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Old 3rd October 2021, 05:34 AM   #1
Green
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Default imitation ivory ?

I have this keris hilt that I suspect is made from imitation ivory. At first look, it seems like ivory, when I scraped bits from the inside of the peksi hole, it smelt like ivory but the whole part and the carvings look too "perfect". There are no old cracks and the color is uniform. There are striations (schreger lines) but are these imitation ? how can we distinguish between the genuine schreger lines with the imitation ones?

Can anyone here confirm my suspicion that this hilt is made from imitation ivory or other wise?

Thanks in advance for your comments.

nik
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Old 3rd October 2021, 09:56 AM   #2
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Hello Green,
It is not possible to ascertain from these pics, but unless the Retzius lines disappear or fade by very fine superficial sanding or filing (around the pesi hole not to be visible), it seems to me that the piece is made from elephant ivory and is very finely carved. The perfect look may be only because the piece is recent. Other opinions are welcome. The black spots at regular intervals are strange (marks from a selut?).
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Old 3rd October 2021, 10:00 AM   #3
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Quote:
Originally Posted by Green View Post
I have this keris hilt that I suspect is made from imitation ivory. At first look, it seems like ivory, when I scraped bits from the inside of the peksi hole, it smelt like ivory but the whole part and the carvings look too "perfect". There are no old cracks and the color is uniform. There are striations (schreger lines) but are these imitation ? how can we distinguish between the genuine schreger lines with the imitation ones?

Can anyone here confirm my suspicion that this hilt is made from imitation ivory or other wise?

Thanks in advance for your comments.

nik

Without prejudice, sometime judging something from photo and hand handling produces different opinions. I handled fake ivory before and the materials are produced from China with the person taught me how to see it.

So I tends to say it is fake after looking at the grain pattern but again, I might be incorrect.
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Old 3rd October 2021, 03:14 PM   #4
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My good friend who is an art teacher and also a keris collector told me that you can only give it a hot needle test. If fake ivory then it will melt orelse real ivory, will burn.
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Old 3rd October 2021, 03:46 PM   #5
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Photos are tricky, but i don't know how someone can fake such convincing Schreger Lines. If my only way to judge this was from photos i would likely accept that this is real elephant ivory. Of course my opinion could change with the hilt in hand, so just package it up and send it my way Nik. LOL!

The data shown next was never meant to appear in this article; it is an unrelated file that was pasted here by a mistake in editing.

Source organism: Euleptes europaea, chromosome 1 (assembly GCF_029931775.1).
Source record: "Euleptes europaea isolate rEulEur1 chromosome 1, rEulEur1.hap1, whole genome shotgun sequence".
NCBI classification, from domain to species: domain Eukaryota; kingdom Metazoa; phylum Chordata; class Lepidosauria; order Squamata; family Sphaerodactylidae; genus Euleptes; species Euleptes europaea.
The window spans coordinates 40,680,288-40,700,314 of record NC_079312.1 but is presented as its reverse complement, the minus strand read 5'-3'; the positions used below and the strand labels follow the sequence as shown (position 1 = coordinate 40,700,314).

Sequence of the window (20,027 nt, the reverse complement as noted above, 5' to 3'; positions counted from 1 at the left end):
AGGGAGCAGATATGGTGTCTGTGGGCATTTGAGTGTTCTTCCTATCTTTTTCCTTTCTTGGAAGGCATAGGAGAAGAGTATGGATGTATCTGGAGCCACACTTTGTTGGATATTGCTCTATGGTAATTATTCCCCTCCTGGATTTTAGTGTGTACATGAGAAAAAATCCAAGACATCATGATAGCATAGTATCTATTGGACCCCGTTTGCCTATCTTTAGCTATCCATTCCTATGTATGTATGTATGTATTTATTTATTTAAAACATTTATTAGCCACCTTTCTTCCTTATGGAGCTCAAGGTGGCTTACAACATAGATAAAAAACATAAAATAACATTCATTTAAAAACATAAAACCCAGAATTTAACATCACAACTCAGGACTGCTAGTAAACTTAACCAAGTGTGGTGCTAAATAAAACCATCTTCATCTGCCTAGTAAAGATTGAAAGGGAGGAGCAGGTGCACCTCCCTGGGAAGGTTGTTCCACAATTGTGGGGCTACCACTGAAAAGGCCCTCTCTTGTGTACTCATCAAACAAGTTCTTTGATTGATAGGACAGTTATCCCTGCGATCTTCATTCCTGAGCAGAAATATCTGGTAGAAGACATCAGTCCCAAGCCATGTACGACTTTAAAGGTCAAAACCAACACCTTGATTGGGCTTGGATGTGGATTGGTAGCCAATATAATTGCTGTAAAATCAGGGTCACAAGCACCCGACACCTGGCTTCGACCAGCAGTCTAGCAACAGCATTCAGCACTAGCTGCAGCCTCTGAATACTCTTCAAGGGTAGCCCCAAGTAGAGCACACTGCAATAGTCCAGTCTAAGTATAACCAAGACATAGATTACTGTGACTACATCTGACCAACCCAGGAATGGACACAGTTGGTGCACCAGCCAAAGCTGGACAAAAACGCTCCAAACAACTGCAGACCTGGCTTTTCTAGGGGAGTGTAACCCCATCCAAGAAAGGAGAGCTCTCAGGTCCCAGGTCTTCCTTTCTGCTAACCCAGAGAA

The "perfect" carving should not make you too suspicious. There are hand always have been many master carvers in Indonesia. I suspect this is a recent piece, in spite if the colour of the ivory, which was likely added after the carving to give this hilt an slight aged look. As a modern piece it was likely carved with modern tools, helping add to the "perfect" look of the carving.
I would say if this is yours you have added a nice piece to your collection, though i am personally strongly opposed to collecting new ivory.
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Old 3rd October 2021, 04:32 PM   #6
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Jean;

I don't know what that black dots are... could well be markings from pendokok /selut as you suggested.

Anthony;

I did scrape from the inside of the hole and the powder smelt just like ivory. But did not try to burn it. The lines looked very much like the real thing if compared to the ones of imitation ivory that I saw on the internet but I am not sure as I have no experience in this .

David;

Like you I'm against the use of 'new' ivory. I hope this one is not that new (if it is real ivory).
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Old 3rd October 2021, 06:51 PM   #7
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Hello,
sometimes a simple clue can help:
what about it's weight ?
Is it heavy-massive ??
Ivory is a massive matter ( old billiard ball were made of )

most of plastic-resin are really lighter...
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Old 3rd October 2021, 08:14 PM   #8
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To me it is UNDOUBTEDLY ivory!

There are many extremely good imitation materials for ivory, but I am not aware of any capable of replicating the Schreger lines.

The hot needle test is literally stupid and useless. Stupid because it can damage an art object and useless because there are some Ivory imitations that would pass the test (I personally have some).

The black dots are equally distributed and almost certainly are markings from a crown- or flower-shaped pendok. Also most certainly they can be polished out easily.

It is a very beautiful hilt!
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Old 3rd October 2021, 11:48 PM   #9
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I must say that the shreger lines are so very clear and obvious, that it makes me suspicious.

Could you make some more pictures, also with daylight ?

The needle test is indeed outdated as Marius points out.

But if you take the scrapings from the peksi hole and burn it, this should give the smell of burned hair.
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Old 4th October 2021, 04:20 AM   #10
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Quote:
Originally Posted by Green View Post
Jean;

I don't know what that black dots are... could well be markings from pendokok /selut as you suggested.

Anthony;

I did scrape from the inside of the hole and the powder smelt just like ivory. But did not try to burn it. The lines looked very much like the real thing if compared to the ones of imitation ivory that I saw on the internet but I am not sure as I have no experience in this .

David;

Like you I'm against the use of 'new' ivory. I hope this one is not that new (if it is real ivory).
Hi, my good pal who has much experience told me that yours seem to be a real stuff. Happy for you
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Old 4th October 2021, 11:30 AM   #11